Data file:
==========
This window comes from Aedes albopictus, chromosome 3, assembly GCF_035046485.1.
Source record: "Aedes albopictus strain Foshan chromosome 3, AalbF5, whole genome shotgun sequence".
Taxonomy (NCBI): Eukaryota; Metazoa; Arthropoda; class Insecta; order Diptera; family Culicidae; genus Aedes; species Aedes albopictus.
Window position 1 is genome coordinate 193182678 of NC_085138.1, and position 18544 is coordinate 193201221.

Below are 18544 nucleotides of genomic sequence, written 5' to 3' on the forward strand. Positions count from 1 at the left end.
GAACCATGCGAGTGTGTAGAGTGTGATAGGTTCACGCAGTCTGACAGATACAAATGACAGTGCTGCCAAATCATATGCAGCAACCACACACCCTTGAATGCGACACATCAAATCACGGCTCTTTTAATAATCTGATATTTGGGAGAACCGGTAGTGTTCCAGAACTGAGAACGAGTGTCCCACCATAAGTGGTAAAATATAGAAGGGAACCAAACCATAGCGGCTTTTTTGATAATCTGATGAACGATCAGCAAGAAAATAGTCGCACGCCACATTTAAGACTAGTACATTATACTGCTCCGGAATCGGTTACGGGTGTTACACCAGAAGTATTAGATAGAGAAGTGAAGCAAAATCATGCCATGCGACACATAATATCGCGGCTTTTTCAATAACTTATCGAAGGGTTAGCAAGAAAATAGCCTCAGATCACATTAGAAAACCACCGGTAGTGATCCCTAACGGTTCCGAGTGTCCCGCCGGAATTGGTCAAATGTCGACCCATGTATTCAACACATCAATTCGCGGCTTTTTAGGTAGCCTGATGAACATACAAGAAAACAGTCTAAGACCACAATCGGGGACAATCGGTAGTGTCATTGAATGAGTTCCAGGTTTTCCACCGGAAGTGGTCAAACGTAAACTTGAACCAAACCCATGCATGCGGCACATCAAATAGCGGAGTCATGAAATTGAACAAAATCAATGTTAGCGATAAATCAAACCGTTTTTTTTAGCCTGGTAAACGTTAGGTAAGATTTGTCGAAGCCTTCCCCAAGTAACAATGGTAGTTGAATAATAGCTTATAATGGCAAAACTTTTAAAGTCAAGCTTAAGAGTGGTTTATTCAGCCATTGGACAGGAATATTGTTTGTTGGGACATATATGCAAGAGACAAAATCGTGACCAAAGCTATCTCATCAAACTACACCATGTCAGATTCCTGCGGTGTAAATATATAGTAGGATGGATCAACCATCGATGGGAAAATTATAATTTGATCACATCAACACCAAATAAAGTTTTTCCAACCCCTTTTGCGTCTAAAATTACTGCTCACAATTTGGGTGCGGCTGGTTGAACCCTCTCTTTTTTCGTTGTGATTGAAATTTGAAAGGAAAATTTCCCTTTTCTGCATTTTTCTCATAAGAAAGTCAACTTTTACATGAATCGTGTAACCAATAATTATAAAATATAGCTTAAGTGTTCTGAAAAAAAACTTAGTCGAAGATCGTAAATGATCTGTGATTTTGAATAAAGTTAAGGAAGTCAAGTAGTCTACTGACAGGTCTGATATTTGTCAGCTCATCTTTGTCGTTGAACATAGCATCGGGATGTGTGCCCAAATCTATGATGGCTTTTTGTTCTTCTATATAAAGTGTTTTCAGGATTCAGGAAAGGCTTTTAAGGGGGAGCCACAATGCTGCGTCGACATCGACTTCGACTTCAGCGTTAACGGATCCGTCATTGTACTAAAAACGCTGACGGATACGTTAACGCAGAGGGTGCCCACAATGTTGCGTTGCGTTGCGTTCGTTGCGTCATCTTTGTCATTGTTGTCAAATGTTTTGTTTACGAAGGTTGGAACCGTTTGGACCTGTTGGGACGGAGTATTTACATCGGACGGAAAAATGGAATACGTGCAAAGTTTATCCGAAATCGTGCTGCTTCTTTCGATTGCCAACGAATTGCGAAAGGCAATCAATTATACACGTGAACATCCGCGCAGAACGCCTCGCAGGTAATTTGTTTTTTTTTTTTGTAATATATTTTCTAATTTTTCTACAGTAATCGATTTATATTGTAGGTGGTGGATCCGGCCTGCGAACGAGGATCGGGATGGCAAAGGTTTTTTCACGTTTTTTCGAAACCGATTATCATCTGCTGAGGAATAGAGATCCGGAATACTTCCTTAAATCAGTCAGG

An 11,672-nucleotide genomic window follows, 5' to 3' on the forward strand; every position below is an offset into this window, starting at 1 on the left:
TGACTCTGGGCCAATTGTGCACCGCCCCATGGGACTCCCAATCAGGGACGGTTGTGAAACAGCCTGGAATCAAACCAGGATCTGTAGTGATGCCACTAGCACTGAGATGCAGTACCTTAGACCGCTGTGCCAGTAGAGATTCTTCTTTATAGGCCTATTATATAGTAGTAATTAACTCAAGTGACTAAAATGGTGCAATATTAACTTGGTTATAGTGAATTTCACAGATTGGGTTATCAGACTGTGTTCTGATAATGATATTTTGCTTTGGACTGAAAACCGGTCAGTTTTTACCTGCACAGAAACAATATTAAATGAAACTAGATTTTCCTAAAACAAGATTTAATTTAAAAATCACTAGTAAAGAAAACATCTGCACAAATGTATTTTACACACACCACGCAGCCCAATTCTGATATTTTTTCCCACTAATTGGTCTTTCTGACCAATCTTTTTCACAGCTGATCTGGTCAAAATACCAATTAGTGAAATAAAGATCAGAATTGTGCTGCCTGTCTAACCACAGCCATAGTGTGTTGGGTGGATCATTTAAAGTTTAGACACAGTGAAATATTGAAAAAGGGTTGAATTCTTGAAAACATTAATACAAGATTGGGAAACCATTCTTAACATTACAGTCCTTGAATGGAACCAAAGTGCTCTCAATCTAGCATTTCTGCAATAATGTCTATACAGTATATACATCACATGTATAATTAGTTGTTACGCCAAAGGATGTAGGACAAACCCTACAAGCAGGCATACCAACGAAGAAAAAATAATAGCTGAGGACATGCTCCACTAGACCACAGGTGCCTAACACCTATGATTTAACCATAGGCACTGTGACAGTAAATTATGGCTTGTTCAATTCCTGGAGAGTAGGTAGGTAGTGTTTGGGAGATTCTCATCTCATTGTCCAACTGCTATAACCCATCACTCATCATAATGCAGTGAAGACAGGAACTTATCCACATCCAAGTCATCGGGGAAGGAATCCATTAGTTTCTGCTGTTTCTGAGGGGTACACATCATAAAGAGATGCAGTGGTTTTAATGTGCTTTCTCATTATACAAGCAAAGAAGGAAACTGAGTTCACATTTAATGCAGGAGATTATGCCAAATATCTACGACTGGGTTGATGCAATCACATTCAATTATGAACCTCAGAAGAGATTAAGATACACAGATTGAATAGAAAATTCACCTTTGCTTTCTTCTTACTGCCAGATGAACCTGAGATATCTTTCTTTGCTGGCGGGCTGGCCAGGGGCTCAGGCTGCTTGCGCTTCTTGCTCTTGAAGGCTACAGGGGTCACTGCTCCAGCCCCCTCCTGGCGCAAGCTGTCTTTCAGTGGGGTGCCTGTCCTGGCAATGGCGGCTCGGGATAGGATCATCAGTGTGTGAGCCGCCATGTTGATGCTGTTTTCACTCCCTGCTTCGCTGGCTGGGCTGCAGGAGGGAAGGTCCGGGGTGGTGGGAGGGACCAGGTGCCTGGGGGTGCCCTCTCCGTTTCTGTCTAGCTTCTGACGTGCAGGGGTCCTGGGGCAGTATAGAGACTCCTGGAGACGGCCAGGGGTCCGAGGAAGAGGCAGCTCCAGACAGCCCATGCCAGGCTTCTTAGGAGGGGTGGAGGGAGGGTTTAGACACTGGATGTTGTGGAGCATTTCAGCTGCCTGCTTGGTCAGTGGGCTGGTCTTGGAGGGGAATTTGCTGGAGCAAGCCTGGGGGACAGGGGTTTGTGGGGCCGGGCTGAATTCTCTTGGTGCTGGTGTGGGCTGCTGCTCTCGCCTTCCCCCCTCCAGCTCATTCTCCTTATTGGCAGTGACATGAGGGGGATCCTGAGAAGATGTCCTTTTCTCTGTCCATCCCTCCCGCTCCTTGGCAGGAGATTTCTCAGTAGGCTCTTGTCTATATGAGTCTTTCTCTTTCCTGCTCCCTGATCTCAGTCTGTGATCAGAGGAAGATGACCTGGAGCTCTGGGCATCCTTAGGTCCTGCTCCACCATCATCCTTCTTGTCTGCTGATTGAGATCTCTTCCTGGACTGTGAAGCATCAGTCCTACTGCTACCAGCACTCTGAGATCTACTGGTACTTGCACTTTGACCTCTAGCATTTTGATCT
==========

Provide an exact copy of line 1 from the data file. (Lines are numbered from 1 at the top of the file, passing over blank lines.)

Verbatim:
This window comes from Aedes albopictus, chromosome 3, assembly GCF_035046485.1.